More than 130 pieces of illegal African elephant ivory seized in Boston were part of a 6-ton stockpile destroyed Thursday as part of a massive US government effort to highlight the escalating slaughter of the animals for their tusks.
The illegal ivory trade has more than doubled since 2007, according to several advocacy groups, which estimate that more than 30,000 elephants are being killed each year.
China is by far the largest market for ivory, where the durable white material is prized as a sign of wealth. The illegal market in the United States is much smaller, but confusing laws can make it difficult to differentiate legally obtained ivory, such as antiques, from illegal ivory.
Seizures in Boston are rare, although in recent years two men on Nantucket involved in making and selling scrimshaw — the engraved and carved whale teeth and bone that were a whaling-era tradition — were convicted in a smuggling case that included some elephant ivory.
“It’s difficult to quantify how much elephant ivory is coming through Boston,’’ said David Sykes, resident agent in charge in New England for the US Fish and Wildlife Service, which pulverized the ivory in Colorado Thursday.
Most of the Boston pieces were hidden in a 2010 shipment of large, hollow wooden handicrafts from the Democratic Republic of Congo, according to the service, which seized the items. Other pieces that were destroyed date back to 2008 and were seized from individuals who brought back jewelry or handicrafts intercepted at Logan International Airport.
The African handicraft cache was first spotted by US Customs and Border Protection agents at Logan who thought the items, destined for a cargo hangar at Kennedy International Airport in New York, had something suspicious inside, Sykes said.
Fish and Wildlife inspectors were called and broke open the wood to find scores of carved figurines, masks, and even a carved elephant tusk inside. No one was prosecuted because agents were unable to ascertain whether the importers knew smuggled goods were inside.
The destruction of confiscated ivory at the Rocky Mountain Arsenal National Wildlife Refuge near Denver is part of a broader government campaign to crack down on poaching. The United States is leading a task force to tackle the problem, and US Secretary of State John F. Kerry offered a $1 million reward this week for information leading to the dismantling of a Laos-based criminal operation linked to killing elephants, rhinos, and other species for their ivory.
“Rising demand for ivory is fueling a renewed and horrific slaughter of elephants in Africa, threatening remaining populations across the continent,” Secretary of the Interior Sally Jewell said before the ivory was loaded into an industrial-sized rock crusher and pulverized.
In the past decade, an estimated 11,000 forest elephants were killed in Gabon’s Minkebe National Park alone, US officials say, and the population of forest elephants plummeted by an estimated 62 percent across Central Africa. Elephant massacres have taken place in Chad, Cameroon, and the Central African Republic in the past year, according to the Fish and Wildlife Service.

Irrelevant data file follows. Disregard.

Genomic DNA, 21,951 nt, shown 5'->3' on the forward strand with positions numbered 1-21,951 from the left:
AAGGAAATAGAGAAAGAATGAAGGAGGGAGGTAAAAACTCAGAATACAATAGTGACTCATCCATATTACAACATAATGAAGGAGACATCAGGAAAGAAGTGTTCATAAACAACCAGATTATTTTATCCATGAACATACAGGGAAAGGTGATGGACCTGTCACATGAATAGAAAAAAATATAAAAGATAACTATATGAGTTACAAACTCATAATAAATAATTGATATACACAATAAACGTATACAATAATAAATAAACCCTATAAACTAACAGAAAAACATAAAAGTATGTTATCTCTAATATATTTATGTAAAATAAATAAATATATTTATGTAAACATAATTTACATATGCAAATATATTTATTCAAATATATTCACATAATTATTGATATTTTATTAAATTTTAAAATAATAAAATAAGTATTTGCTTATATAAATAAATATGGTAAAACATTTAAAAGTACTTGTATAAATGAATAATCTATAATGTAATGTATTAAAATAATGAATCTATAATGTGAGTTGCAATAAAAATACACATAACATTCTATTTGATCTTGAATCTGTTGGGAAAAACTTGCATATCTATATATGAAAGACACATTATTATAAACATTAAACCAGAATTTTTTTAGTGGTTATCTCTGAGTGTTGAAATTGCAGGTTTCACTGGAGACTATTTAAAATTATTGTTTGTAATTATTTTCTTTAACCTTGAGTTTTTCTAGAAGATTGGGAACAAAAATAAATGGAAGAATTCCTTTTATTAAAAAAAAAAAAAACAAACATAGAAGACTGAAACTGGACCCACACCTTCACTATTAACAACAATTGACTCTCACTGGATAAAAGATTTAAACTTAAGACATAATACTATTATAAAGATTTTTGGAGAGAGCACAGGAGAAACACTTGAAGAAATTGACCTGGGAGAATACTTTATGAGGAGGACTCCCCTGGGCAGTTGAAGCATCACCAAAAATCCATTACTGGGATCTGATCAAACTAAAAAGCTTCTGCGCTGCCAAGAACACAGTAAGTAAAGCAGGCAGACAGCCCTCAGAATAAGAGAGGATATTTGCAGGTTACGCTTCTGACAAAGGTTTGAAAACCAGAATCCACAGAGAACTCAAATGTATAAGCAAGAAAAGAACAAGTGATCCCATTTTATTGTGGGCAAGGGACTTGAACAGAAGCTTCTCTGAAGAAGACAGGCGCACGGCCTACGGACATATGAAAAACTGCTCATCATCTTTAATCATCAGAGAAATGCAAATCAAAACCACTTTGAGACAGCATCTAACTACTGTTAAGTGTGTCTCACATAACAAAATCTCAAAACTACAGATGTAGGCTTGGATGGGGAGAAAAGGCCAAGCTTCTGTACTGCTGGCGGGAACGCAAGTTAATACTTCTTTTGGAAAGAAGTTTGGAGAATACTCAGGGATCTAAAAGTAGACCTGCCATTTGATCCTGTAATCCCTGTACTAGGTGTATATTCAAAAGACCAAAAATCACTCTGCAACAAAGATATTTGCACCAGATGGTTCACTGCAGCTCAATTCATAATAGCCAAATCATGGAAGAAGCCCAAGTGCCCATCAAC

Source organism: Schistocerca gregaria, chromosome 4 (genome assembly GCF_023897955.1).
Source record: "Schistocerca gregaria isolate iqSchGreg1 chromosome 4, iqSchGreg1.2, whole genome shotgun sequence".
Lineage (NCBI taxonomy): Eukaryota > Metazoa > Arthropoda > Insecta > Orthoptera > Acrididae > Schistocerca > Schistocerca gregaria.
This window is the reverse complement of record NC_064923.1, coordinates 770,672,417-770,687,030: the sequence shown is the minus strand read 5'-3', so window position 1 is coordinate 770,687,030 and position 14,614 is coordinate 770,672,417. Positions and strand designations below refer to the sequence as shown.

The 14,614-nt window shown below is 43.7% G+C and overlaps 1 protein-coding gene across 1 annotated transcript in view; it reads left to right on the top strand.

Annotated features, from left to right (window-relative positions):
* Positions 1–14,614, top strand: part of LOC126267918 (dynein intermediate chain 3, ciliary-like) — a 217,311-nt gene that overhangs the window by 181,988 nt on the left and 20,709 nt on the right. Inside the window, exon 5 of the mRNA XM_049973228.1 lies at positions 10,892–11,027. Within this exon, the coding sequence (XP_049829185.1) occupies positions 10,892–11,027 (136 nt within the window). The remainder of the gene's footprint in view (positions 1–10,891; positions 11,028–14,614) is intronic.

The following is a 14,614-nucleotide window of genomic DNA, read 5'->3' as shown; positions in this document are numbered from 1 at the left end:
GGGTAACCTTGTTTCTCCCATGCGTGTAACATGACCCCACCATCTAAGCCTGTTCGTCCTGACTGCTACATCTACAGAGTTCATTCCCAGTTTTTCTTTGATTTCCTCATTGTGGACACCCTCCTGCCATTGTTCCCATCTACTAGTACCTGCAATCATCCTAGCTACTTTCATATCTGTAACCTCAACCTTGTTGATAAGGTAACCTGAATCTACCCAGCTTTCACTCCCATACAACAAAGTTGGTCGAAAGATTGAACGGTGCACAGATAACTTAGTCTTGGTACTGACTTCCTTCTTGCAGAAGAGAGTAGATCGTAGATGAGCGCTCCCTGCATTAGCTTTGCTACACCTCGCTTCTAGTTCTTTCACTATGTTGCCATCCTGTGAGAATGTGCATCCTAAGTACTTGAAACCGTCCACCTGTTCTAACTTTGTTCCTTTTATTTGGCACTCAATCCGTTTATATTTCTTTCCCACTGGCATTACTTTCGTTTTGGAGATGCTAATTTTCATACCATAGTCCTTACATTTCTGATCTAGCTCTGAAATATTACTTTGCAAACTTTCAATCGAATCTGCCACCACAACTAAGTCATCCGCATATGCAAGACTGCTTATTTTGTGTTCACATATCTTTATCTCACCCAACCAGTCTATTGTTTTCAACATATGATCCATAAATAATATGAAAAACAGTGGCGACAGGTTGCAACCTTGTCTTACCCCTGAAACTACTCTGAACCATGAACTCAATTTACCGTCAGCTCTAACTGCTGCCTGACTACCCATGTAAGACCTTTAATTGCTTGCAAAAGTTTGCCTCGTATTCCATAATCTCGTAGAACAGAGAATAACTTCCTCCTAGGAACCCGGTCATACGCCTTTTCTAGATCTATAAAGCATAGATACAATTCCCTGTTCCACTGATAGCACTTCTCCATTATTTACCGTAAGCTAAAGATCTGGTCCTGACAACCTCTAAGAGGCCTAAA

In September, former US secretary of state Hillary Rodham Clinton announced an $80 million global effort to end poaching, through a partnership of the Clinton Global Initiative, conservation groups, and several African countries. It will pay for more park guards to protect elephants and dog teams at key transportation hubs, among other steps. Clinton drew a link between terrorist groups and poaching, including the Al Shabab group that in September attacked an upscale mall in Kenya.
This is the first time the United States has destroyed a large amount of ivory. Most of it was kept as evidence in criminal and civil cases or for educational or training purposes.
But the stockpile — which included rows of raw tusks, jewelry, and figurines — had grown large, and the service wanted “to send a clear message that the United States will not tolerate ivory trafficking and the toll it is taking on elephant populations,’’ said a statement from the Fish and Wildlife Service. It said it conservatively estimated that the ivory represents a couple of thousand elephants.
“We aren’t the largest demand country, but we are the country that can do something about it: We are setting an example for the world,’’ said Beth Allgood, US campaigns director for the Cape Cod-based International Fund for Animal Welfare, an advocacy group that wants a moratorium on all ivory sales.
The group says federal laws are confusing and can lead to mixing illegal ivory with legal ivory. While the United States generally prohibits the import or export of African elephant ivory for commercial purposes, loopholes exist. For example, raw tusks taken as a trophy after lawful sports hunting are allowed, as is antique ivory with proper documentation.
But not everyone against elephant poaching supports a moratorium or Thursday’s crushing. Some ivory experts say the action could escalate poaching.
“Governments that destroy seized ivory are ignoring the basic economic facts of how the ivory markets work,’’ said Daniel Stiles, a wildlife trafficking expert and member of the International Union for Conservation of Nature/Species Survival Commission’s African Elephant Specialist Group.
“To the ivory traffickers who buy tusks from poachers, ivory stock destruction simply signals that ivory is getting scarcer, so kill more elephants before all the ivory is gone.”